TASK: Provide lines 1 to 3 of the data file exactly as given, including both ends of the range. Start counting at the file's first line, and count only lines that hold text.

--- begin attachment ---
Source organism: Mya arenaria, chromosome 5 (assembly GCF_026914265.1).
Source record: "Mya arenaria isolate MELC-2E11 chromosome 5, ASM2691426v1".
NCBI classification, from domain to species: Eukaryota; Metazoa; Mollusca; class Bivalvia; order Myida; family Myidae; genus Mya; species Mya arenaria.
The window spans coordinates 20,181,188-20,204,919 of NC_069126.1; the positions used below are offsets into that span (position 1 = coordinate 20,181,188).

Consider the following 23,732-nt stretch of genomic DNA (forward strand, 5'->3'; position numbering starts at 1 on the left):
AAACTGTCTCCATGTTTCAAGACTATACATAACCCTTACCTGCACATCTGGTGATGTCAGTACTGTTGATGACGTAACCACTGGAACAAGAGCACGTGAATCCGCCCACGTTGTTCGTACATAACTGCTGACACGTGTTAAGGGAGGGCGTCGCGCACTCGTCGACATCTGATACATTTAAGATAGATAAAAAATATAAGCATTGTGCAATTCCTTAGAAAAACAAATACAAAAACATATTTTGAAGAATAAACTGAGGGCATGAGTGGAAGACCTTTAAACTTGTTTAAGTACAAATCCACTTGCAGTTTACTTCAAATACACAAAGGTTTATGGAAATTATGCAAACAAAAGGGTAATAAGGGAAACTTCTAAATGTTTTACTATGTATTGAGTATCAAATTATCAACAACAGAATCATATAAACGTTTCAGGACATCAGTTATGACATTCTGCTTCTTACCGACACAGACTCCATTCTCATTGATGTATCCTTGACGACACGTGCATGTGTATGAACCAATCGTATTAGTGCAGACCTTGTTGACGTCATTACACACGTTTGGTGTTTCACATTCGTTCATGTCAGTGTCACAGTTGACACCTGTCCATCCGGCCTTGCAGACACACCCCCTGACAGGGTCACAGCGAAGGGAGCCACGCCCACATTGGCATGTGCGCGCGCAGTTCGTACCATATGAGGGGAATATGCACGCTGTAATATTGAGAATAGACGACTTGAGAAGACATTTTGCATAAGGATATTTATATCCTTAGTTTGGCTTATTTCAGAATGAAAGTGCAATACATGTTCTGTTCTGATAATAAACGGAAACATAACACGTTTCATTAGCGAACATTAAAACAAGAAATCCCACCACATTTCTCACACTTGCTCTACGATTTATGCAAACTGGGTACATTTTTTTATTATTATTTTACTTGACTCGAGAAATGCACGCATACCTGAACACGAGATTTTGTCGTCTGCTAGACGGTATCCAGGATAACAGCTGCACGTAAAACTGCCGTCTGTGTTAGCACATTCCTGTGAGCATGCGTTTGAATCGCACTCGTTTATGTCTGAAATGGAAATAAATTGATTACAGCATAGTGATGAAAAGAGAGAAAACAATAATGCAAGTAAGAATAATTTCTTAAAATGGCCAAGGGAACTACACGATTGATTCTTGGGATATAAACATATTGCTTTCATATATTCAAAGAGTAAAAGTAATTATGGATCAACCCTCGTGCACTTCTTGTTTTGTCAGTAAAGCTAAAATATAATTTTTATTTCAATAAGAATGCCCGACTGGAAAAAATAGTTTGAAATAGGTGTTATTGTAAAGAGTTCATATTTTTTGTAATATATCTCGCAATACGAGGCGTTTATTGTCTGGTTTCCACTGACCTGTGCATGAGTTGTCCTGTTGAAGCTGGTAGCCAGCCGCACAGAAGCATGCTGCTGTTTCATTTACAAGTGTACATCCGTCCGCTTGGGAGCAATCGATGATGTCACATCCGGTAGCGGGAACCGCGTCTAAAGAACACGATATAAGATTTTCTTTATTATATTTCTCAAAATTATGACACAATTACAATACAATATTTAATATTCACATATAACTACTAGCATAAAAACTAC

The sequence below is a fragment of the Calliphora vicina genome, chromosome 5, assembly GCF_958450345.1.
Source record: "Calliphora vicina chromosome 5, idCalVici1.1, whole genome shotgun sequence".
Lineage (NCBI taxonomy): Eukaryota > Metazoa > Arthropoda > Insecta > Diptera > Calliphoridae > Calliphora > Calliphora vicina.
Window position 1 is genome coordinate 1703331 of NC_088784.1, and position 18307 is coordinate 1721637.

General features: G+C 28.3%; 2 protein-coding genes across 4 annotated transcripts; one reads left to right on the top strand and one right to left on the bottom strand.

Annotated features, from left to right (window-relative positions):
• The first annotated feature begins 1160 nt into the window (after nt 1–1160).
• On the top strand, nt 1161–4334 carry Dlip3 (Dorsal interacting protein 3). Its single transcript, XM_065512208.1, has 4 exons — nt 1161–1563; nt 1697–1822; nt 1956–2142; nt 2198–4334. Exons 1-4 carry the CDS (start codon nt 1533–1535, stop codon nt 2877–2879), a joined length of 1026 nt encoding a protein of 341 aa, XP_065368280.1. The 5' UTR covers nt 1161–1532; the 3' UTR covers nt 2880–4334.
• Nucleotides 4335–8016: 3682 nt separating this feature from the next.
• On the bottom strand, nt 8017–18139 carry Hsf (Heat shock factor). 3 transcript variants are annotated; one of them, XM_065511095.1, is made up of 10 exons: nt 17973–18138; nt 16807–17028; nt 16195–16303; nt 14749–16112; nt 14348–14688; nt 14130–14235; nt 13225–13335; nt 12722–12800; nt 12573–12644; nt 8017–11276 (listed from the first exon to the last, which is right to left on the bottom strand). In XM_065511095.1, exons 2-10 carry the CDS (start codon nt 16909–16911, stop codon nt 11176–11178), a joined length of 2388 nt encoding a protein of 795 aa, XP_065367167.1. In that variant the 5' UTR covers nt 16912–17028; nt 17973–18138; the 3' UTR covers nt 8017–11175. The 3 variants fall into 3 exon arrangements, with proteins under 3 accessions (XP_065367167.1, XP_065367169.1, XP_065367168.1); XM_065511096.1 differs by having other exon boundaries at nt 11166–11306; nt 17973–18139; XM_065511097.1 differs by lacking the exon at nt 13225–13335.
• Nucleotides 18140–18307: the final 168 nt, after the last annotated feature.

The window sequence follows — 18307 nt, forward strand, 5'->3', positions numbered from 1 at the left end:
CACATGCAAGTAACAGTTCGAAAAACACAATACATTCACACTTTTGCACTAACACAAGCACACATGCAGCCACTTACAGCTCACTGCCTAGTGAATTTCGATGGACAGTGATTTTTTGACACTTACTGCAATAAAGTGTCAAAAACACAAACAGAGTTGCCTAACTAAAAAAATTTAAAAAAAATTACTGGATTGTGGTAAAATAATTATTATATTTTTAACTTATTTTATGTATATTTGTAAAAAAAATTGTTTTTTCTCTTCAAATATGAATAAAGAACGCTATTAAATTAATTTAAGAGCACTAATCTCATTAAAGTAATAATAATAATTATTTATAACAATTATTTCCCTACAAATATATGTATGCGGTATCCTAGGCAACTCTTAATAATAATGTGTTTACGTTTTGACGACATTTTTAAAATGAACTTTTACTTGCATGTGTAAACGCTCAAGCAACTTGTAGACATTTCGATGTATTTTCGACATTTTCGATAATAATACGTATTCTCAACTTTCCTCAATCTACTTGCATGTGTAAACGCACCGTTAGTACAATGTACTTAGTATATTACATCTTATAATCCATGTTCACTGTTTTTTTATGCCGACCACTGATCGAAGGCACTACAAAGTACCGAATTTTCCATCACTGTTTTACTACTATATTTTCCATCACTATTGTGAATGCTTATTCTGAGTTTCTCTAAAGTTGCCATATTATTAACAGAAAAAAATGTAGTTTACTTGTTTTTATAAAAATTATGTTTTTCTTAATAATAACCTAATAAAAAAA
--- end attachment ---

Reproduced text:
Source organism: Mya arenaria, chromosome 5 (assembly GCF_026914265.1).
Source record: "Mya arenaria isolate MELC-2E11 chromosome 5, ASM2691426v1".
NCBI classification, from domain to species: Eukaryota; Metazoa; Mollusca; class Bivalvia; order Myida; family Myidae; genus Mya; species Mya arenaria.